Text, photographs, and illustrations by Totupica Candelario
English translation and plant species identification by Humberto Fernández, Conservación Humana AC
by Patricia Liles, CSEE Board Member
“The Center for Shamanic Education is honored with a long-standing relationship with the Indigenous Huichol/Wixarika people of Northern Mexico. Our donors have made it possible to repair crumbling buildings in a main ceremonial center and provide support to make roofs in the traditional way instead of using sheet metal. The people were called in ceremony to build a Temple of the Moon, and we were able to provide the means to complete that vision. In our current project, we are providing donations to build shaman chairs (uweni) and woven mats (itsi) for the incoming jicareros (shamans). The article provided explains in detail the labor-intensive process of creating these traditional chairs.”
Uweni and Itsi
by Totupica Candelario, translation by Humberto Fernández, Conservación Humana AC
The jicareros or gourd-bearers who are currently in the ceremonial center of “Las Latas” took office in 2017. This position has a duration of five years (it is an honorary position), so in 2022 they will hand over their position to the incoming jicareros that were dreamed by the ancestors. In this change of administration, the outgoing jicareros have to hand over gourds, arrows, uweni or shaman chairs (for men) and itsi or straw mats (for women), among other ritual paraphernalia, so that the new jicareros can take the baton with their new elements. But many of the outgoing jicareros do not deliver the mentioned things, because no matter how much they want to, they do not have the economic resources, since during the five years office they do not receive any personal economic support.
The uweni / shaman chairs and itsi / straw mats are important for the jicareros, since during five years they will have to sit on them in each ceremony that is carried out in the ceremonial center.
Lately, it has been seen that many jicareros use plastic or wooden chairs, because their outgoing companions did not give them their corresponding uweni or itsi, which does not give good presentation inside the Tuki (main temple) for spiritual representatives sitting in an artificial chair. And thus losing authenticity during the traditional ceremony. For example, nowadays in many of the particular ceremonies in family ranches, the guests are offered plastic or wooden chairs for the following reasons:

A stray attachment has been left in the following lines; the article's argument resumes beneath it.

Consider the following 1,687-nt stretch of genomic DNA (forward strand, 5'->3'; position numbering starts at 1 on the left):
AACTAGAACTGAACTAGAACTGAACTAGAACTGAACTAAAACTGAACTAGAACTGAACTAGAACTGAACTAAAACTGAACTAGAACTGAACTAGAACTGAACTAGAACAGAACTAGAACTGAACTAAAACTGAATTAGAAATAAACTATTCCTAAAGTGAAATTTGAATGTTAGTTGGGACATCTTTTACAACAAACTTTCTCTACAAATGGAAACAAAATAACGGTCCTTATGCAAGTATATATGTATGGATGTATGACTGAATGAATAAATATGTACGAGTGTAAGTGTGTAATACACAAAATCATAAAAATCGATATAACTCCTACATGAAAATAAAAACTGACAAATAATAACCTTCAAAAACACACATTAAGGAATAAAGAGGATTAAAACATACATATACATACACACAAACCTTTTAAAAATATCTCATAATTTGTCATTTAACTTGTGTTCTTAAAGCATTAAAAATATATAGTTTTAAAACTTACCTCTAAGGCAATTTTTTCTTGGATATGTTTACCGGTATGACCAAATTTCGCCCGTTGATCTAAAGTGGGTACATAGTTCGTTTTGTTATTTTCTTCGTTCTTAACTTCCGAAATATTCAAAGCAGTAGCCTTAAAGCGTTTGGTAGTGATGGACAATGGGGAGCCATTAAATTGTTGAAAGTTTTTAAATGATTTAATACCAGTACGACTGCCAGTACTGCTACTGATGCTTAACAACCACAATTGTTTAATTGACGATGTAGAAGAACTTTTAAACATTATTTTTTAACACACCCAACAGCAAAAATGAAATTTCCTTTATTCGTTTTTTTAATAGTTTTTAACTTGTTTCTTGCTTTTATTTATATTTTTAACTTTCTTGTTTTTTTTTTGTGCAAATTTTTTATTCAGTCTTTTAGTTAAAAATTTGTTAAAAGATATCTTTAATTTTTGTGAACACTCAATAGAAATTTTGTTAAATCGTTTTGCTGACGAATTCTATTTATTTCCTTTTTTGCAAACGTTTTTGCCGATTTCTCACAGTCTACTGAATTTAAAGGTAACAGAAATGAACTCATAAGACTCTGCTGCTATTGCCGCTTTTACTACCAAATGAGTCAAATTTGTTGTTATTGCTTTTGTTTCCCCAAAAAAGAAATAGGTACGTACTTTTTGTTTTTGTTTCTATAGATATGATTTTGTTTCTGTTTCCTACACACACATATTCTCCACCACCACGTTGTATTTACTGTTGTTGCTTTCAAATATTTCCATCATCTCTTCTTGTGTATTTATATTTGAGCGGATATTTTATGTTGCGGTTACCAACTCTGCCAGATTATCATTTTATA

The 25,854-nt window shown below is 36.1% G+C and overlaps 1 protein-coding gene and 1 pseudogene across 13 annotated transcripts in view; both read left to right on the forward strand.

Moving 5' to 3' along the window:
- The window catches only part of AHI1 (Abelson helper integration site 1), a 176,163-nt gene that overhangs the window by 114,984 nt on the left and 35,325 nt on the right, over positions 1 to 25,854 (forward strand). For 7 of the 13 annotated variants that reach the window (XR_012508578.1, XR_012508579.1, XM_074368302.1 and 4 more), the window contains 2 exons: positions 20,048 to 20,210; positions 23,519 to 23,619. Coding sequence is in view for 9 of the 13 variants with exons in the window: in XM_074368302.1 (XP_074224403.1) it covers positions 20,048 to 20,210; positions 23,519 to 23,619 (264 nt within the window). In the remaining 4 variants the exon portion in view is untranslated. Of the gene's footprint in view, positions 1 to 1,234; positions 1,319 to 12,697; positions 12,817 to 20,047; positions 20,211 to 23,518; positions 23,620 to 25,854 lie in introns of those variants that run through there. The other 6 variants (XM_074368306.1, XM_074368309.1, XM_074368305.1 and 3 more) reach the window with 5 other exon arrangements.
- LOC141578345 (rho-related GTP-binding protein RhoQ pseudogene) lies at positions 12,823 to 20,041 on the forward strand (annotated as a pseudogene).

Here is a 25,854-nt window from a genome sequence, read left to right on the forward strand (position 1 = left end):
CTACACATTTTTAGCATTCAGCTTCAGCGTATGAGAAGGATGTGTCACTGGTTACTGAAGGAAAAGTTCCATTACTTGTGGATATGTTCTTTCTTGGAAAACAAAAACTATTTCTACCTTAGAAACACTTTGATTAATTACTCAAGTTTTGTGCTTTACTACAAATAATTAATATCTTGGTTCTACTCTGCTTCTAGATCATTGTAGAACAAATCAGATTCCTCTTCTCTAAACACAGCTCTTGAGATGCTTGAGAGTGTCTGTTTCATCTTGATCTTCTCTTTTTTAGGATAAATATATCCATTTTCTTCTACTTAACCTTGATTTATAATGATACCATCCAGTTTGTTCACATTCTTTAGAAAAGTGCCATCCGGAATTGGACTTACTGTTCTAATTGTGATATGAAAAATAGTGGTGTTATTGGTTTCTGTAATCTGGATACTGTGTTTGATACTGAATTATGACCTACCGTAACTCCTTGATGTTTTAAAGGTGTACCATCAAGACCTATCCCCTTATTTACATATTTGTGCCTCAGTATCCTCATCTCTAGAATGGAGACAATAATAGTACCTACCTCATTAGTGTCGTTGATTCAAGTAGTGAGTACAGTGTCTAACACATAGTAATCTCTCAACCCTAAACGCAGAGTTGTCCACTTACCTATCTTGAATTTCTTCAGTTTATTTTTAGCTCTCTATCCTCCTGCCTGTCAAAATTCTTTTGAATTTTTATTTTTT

- Because the people who make the uweni and itsi prefer to do other work, since they are not paid what their work is really worth.
- Because a plastic chair of Chinese origin is cheaper than an uweni.
- Because of how laborious it is to make the uweni and the itsi, fewer and fewer people know how to do this type of work.
- Among other reasons.
It is worth mentioning that the position of jicarero has a duration of five years. The current jicareros are from the period 2017-2022. So, each of the jicareros has to make (for those few who know how to do it) or buy a new uweni and a new itsi, to give it to his new partner who will hold office starting June 2022.
For the elaboration of the uweni and itsi the following natural raw material are required:
- Kwetsukwa. It is a tuber that is used as glue, but for this end, it is given a previous treatment. It grows in the rainy season, and they finish maturing at the end of October.
- Haku. It is a kind of reed (Mexican weeping bamboo, Otatea acuminata) that grows in the hot spots of the ravines. They are cut and have to be dried, then made into small strips, then soaked so that they become flexible. These are the backing of the uweni. (1 & 2)
- Urú kwaxí. (Heliocarpus terebinthinaceus) It is the base of the uweni, it is what supports it (it is the skeleton). (3)
- Tsai. It is a kind of sotol (Agave angustifolia), it has to be collected with time to remove the thorns on the edges of the leaves. With this, the itsi of the women are made and it is also the base of the seat of the uweni. (4)
- Tunikurí. It is a very flexible and resistant wood (Guazuma ulmifolia) that goes in the base of the uweni.
- Deerskin or cowhide. Serves to give the mooring to the base of the seat.
If you share the Center for Shamanic Education’s vision of preserving Indigenous shamanic practices and would like to ensure that the next generation is able to learn and continue traditional ways, please contribute to our project. We are incredibly grateful for your interest, generosity, and alignment with our purpose.